Setting up a guest network is a good way to let your friends enjoy access to the Internet without having access to your own network and the devices connected to it. Security is just as important on a guest network as it is on any other network, so use WPA2 encryption and a strong password.
Accessing the Router
To create a guest network, you need access to your router's admin panel. If you used software that came with your router to set up your Wi-Fi network, use that software. Otherwise, launch a Web browser and enter your router's IP address in the address bar and press Enter. While you can find the IP address using your computer, most routers use 192.168.0.1, 192.168.1.1 or 192.168.2.1.
Log in to the admin panel. If you haven't changed the admin login, the username and password are usually both "admin" or the username is blank and the password is "admin." This varies not just between manufacturers but by model.
Accessing Guest Network Settings
On a D-Link router, click the Advanced tab and click Guest Zone.
If you have a Linksys router, click the Wireless tab and select Guest Access.
On a NETGEAR router, click the Guest Access Tool.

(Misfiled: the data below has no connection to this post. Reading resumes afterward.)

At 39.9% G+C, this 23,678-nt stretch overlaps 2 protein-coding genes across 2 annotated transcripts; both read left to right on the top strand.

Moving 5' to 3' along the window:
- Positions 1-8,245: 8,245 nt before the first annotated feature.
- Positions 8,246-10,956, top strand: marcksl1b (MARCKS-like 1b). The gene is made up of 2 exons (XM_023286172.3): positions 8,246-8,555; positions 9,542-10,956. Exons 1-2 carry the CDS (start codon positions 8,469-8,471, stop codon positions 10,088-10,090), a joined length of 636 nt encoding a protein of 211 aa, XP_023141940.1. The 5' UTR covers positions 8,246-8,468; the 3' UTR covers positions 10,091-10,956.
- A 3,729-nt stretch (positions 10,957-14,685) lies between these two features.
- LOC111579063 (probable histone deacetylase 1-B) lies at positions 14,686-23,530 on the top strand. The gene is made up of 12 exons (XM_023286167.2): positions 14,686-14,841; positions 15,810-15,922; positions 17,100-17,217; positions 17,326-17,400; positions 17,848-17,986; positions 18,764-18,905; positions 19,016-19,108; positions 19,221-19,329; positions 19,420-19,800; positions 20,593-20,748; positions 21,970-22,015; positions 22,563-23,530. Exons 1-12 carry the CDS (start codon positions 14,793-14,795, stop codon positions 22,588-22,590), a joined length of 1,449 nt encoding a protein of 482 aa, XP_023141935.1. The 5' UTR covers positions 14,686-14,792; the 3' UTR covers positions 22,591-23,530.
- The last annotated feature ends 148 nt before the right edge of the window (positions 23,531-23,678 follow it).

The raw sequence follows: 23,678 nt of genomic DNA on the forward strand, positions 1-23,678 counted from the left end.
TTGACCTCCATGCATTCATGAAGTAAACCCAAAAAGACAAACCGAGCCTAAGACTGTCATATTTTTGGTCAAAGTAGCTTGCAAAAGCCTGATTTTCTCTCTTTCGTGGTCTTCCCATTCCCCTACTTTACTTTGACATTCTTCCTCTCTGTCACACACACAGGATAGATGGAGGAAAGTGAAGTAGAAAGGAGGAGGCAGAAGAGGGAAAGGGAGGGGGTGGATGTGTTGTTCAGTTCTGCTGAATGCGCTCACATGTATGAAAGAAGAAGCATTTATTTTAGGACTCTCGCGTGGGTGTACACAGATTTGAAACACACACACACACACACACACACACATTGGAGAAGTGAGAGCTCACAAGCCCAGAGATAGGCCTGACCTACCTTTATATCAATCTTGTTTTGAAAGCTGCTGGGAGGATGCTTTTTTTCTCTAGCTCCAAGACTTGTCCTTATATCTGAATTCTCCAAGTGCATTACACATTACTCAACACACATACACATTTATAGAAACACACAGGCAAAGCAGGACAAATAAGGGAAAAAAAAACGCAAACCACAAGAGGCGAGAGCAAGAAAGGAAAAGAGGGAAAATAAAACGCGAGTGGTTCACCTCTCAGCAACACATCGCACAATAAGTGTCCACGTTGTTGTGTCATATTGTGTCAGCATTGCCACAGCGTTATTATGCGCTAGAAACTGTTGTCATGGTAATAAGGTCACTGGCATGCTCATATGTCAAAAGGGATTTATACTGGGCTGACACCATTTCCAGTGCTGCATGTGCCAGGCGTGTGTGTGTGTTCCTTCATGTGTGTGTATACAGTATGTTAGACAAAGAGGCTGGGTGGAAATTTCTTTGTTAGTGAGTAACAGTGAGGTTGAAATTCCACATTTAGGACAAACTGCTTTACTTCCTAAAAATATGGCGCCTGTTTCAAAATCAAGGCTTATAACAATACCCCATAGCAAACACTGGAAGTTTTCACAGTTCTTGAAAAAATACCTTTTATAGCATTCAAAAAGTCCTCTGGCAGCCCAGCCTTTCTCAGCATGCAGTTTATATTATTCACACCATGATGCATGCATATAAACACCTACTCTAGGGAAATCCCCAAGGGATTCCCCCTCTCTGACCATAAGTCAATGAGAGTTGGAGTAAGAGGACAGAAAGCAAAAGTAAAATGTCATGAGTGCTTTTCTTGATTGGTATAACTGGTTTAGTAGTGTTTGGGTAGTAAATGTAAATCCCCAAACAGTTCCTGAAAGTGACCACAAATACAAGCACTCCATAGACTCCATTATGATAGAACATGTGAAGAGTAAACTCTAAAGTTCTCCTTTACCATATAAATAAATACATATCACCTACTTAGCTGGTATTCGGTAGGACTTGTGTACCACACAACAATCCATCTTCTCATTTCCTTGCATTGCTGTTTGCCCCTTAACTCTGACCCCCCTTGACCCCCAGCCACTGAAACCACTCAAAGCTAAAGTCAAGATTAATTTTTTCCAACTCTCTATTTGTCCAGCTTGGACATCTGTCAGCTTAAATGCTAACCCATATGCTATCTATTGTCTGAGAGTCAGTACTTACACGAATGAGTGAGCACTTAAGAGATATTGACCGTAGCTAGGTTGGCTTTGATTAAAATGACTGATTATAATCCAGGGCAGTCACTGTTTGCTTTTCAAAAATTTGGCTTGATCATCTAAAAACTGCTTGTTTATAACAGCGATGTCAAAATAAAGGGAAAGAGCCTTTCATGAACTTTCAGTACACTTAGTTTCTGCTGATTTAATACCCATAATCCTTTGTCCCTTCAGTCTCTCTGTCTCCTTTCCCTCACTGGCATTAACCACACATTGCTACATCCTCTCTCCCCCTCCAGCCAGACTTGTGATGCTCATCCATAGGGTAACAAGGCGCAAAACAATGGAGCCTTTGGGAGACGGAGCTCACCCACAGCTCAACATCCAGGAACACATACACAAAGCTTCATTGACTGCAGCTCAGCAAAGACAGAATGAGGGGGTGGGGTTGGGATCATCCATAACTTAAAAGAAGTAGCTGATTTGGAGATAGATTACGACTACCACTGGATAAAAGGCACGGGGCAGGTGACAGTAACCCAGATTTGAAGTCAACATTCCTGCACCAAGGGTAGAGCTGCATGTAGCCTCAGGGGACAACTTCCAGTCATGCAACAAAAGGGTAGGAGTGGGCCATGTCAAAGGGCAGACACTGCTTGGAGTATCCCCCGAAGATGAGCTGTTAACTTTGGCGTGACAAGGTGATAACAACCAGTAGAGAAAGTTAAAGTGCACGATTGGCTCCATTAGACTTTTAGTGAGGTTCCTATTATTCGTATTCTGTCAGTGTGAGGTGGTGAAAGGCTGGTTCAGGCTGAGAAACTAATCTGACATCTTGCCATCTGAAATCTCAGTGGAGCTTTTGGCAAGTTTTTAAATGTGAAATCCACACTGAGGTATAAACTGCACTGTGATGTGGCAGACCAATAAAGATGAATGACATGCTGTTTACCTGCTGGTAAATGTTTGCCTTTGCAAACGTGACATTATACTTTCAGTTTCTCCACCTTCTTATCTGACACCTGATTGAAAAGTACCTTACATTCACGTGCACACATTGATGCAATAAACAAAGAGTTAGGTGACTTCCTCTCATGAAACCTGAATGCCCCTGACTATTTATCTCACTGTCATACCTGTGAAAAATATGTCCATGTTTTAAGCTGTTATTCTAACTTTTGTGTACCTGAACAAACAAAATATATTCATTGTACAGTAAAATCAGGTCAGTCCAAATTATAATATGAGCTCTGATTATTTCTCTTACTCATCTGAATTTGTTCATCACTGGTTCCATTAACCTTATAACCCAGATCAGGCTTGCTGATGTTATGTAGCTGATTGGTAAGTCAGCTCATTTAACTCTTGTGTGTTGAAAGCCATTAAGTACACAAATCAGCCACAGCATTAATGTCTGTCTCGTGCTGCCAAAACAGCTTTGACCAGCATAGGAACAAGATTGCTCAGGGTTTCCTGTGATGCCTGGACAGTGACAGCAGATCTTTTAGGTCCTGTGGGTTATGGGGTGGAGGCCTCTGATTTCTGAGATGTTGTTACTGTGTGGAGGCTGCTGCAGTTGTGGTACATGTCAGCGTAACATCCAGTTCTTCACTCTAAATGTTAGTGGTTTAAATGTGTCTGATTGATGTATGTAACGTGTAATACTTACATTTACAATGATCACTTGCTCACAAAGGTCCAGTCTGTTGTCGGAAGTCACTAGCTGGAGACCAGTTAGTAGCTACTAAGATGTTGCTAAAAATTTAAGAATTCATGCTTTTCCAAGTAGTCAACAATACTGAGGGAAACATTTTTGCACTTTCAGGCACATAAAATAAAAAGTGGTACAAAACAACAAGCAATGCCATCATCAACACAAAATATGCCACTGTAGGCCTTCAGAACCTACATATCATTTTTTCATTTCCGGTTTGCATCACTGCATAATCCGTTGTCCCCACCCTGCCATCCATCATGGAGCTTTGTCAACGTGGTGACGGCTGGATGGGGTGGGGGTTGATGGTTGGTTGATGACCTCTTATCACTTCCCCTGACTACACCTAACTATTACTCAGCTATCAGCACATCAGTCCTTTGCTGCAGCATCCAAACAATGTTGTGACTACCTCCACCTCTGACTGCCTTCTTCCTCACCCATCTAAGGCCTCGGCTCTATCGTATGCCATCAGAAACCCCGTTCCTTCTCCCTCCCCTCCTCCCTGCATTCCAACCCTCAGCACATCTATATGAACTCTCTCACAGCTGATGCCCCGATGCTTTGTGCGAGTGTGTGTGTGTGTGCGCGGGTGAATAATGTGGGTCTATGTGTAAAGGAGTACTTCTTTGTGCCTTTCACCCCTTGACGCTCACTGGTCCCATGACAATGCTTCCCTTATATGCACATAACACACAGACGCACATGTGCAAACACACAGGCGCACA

Enabling Guest Access
Enable the Guest Access option, which may be called the Guest Zone or Guest Network, depending on the router model.
Allow the router to broadcast the SSID, or Wireless Network Name, so your guests can find the network. If the option isn't there, the SSID will be broadcast by default. Most routers allow you to change the SSID name to something unique. In the case of Linksys routers, whatever name you choose will followed by a "-guest" suffix.
Some routers, including D-Link and NETGEAR, include an option to allow guests to see each other's devices and to access your local network, or route between zones. Only advanced users should enable this feature, since it usually defeats the purpose of creating a guest network. Without this option enabled, guest users have access to the Internet, but not any other computers on the main network.
On a D-Link router, set the Security Mode to WPA-Personal to make the network security options visible.
Setting Up Security
Set the WPA Mode to WPA2 Only, or WPA2-PSK [AES]. While most routers offer a WPA or WPA-WPA2 mixed mode, nearly all computers and Wi-Fi devices today support the more modern and stronger WPA2 encryption.
Enter a password that's at least 8 characters long using letters and/or numbers. Longer passwords are more secure than shorter passwords. Random letters and numbers are more secure than words or names. If you're not sure how strong your desired password is, take a look at this infographic.
Click the Save or Apply button and then test the new guest network on a computer or other Wi-Fi device.